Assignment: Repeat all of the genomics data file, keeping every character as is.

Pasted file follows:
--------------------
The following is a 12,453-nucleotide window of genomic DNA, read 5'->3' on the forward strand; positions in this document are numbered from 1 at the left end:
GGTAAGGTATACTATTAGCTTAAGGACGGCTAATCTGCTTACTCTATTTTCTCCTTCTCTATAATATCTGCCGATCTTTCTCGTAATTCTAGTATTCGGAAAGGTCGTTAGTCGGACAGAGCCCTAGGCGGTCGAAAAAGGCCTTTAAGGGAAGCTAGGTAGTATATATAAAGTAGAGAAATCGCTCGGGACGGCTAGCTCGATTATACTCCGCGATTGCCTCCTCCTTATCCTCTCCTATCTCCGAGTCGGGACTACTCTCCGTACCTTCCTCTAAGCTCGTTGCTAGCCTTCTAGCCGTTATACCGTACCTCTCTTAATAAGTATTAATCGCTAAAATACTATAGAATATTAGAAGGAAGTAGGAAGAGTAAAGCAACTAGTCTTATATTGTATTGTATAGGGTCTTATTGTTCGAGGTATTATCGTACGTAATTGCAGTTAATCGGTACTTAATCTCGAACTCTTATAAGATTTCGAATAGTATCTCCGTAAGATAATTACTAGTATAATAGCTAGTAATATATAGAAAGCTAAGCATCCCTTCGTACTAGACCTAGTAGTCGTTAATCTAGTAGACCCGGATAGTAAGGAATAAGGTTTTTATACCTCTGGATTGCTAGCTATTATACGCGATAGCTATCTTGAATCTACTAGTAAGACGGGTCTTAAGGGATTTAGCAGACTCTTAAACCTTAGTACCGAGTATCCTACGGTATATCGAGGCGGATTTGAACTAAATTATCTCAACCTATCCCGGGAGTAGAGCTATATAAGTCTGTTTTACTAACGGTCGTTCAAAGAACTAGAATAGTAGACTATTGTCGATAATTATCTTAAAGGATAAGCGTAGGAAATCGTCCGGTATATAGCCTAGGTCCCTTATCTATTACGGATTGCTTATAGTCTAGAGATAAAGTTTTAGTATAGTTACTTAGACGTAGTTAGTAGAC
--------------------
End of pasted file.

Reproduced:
The following is a 12,453-nucleotide window of genomic DNA, read 5'->3' on the forward strand; positions in this document are numbered from 1 at the left end:
GGTAAGGTATACTATTAGCTTAAGGACGGCTAATCTGCTTACTCTATTTTCTCCTTCTCTATAATATCTGCCGATCTTTCTCGTAATTCTAGTATTCGGAAAGGTCGTTAGTCGGACAGAGCCCTAGGCGGTCGAAAAAGGCCTTTAAGGGAAGCTAGGTAGTATATATAAAGTAGAGAAATCGCTCGGGACGGCTAGCTCGATTATACTCCGCGATTGCCTCCTCCTTATCCTCTCCTATCTCCGAGTCGGGACTACTCTCCGTACCTTCCTCTAAGCTCGTTGCTAGCCTTCTAGCCGTTATACCGTACCTCTCTTAATAAGTATTAATCGCTAAAATACTATAGAATATTAGAAGGAAGTAGGAAGAGTAAAGCAACTAGTCTTATATTGTATTGTATAGGGTCTTATTGTTCGAGGTATTATCGTACGTAATTGCAGTTAATCGGTACTTAATCTCGAACTCTTATAAGATTTCGAATAGTATCTCCGTAAGATAATTACTAGTATAATAGCTAGTAATATATAGAAAGCTAAGCATCCCTTCGTACTAGACCTAGTAGTCGTTAATCTAGTAGACCCGGATAGTAAGGAATAAGGTTTTTATACCTCTGGATTGCTAGCTATTATACGCGATAGCTATCTTGAATCTACTAGTAAGACGGGTCTTAAGGGATTTAGCAGACTCTTAAACCTTAGTACCGAGTATCCTACGGTATATCGAGGCGGATTTGAACTAAATTATCTCAACCTATCCCGGGAGTAGAGCTATATAAGTCTGTTTTACTAACGGTCGTTCAAAGAACTAGAATAGTAGACTATTGTCGATAATTATCTTAAAGGATAAGCGTAGGAAATCGTCCGGTATATAGCCTAGGTCCCTTATCTATTACGGATTGCTTATAGTCTAGAGATAAAGTTTTAGTATAGTTACTTAGACGTAGTTAGTAGAC